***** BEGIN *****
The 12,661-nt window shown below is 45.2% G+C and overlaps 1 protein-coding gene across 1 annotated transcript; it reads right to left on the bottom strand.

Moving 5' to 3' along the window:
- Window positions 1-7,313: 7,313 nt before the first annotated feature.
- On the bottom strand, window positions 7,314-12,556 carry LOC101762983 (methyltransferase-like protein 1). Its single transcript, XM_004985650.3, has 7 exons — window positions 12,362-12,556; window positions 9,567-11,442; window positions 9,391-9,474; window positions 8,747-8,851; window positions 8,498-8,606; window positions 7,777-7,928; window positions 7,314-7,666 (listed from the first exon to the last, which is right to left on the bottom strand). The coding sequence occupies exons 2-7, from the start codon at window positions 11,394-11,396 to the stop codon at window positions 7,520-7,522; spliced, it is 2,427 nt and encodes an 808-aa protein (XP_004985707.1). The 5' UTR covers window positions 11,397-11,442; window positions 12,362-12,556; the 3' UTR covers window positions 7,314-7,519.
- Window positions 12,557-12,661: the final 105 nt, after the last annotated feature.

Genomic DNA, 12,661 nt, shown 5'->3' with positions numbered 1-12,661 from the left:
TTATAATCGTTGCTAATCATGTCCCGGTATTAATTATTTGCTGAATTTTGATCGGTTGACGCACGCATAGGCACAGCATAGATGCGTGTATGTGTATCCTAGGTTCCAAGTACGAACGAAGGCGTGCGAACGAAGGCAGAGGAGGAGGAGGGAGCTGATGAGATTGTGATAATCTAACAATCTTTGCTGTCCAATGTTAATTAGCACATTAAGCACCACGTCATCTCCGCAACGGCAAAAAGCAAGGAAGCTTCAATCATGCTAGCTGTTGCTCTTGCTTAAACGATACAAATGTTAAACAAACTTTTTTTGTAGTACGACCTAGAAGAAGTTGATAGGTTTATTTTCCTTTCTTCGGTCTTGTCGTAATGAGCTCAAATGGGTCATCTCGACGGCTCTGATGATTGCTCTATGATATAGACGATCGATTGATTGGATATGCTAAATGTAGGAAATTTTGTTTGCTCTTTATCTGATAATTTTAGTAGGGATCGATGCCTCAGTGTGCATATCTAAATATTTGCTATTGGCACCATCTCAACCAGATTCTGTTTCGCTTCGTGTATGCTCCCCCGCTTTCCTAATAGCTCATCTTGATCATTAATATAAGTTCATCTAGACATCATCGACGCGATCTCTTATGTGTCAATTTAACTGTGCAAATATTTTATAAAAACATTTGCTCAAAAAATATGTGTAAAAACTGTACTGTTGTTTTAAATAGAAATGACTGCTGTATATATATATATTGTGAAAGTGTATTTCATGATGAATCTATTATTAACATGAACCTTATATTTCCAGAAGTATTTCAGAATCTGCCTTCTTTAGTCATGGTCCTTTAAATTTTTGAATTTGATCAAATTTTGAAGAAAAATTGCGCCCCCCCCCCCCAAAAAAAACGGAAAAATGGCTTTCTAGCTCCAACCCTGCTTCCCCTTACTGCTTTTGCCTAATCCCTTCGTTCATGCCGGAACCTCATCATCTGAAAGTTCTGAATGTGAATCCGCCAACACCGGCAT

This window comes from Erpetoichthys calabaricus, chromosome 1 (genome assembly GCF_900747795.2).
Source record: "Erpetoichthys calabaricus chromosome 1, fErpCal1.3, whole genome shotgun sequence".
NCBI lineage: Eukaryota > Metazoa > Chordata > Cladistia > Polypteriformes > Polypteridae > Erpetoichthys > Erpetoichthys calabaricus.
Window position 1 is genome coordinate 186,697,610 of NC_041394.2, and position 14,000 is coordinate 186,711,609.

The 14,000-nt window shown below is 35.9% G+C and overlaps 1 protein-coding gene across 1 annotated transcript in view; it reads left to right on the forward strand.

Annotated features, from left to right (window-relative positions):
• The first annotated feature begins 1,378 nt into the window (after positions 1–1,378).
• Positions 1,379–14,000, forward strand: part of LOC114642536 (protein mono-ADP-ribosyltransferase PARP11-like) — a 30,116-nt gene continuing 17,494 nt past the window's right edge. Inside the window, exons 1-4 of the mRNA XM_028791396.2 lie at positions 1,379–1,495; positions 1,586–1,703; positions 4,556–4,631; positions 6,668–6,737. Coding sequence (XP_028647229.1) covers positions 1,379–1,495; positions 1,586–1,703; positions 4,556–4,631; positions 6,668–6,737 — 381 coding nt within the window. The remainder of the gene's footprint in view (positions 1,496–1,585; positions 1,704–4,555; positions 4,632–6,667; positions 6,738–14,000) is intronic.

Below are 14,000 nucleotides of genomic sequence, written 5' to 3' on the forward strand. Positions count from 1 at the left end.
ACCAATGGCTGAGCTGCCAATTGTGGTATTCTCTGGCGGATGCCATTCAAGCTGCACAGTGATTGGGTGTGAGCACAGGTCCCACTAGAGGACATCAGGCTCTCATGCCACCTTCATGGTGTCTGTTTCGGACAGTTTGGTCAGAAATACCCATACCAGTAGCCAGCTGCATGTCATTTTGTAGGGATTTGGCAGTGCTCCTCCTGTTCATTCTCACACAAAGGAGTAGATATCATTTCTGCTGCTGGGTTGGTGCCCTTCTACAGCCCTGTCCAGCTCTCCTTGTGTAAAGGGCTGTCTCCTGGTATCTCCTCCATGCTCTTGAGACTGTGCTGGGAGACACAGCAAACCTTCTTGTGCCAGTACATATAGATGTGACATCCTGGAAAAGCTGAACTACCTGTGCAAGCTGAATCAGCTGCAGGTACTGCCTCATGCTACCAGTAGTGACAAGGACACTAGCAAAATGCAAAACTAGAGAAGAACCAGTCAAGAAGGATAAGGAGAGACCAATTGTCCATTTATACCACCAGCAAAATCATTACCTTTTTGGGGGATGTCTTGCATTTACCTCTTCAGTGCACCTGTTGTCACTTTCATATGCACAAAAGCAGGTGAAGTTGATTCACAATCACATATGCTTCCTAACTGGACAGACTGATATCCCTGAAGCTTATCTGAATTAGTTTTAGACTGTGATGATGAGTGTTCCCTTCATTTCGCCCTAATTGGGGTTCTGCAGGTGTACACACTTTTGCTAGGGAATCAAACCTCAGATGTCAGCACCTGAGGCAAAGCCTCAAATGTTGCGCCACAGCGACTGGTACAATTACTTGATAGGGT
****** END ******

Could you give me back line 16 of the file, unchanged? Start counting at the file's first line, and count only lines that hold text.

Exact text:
Below are 14,000 nucleotides of genomic sequence, written 5' to 3' on the forward strand. Positions count from 1 at the left end.